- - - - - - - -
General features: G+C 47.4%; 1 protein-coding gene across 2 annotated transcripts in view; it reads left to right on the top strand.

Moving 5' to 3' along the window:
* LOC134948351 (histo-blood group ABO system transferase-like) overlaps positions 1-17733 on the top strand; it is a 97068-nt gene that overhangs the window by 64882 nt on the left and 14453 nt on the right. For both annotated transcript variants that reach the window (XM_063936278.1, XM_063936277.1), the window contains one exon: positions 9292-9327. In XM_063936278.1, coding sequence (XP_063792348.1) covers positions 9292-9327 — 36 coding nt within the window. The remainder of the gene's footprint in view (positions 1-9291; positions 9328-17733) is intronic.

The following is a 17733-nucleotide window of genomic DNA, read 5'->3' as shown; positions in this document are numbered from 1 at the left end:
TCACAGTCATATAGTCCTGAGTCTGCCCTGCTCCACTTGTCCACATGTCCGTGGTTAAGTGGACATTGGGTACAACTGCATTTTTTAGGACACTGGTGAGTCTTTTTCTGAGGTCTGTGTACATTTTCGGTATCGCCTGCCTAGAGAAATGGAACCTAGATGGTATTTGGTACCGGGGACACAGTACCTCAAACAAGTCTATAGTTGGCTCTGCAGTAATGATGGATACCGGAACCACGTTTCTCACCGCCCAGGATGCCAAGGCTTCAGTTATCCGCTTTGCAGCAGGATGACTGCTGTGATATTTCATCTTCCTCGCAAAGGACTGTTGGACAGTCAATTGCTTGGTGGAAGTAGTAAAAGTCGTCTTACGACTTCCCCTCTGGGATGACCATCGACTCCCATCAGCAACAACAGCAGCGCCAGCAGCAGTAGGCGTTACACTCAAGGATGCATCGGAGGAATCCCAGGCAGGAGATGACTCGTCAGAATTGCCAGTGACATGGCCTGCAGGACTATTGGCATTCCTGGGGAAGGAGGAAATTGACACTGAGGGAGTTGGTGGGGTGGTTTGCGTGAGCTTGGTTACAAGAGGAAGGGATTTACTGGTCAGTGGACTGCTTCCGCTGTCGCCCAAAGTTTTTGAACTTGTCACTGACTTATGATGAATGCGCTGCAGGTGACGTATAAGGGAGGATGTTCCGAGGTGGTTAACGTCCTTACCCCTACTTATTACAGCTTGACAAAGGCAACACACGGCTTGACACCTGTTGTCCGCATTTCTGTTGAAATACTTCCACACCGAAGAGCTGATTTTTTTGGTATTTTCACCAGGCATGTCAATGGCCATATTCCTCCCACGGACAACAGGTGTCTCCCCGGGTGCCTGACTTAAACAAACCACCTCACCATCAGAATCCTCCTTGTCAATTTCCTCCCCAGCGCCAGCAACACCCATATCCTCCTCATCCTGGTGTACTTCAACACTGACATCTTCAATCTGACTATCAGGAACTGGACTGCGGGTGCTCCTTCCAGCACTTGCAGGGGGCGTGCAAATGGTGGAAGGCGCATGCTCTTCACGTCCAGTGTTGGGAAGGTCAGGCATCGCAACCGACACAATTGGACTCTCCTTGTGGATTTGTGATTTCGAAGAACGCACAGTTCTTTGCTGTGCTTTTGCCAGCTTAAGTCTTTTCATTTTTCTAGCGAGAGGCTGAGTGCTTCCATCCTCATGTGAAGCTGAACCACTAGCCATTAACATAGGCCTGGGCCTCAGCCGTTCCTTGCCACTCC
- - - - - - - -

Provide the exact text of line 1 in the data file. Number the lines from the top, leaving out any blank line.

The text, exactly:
General features: G+C 47.4%; 1 protein-coding gene across 2 annotated transcripts in view; it reads left to right on the top strand.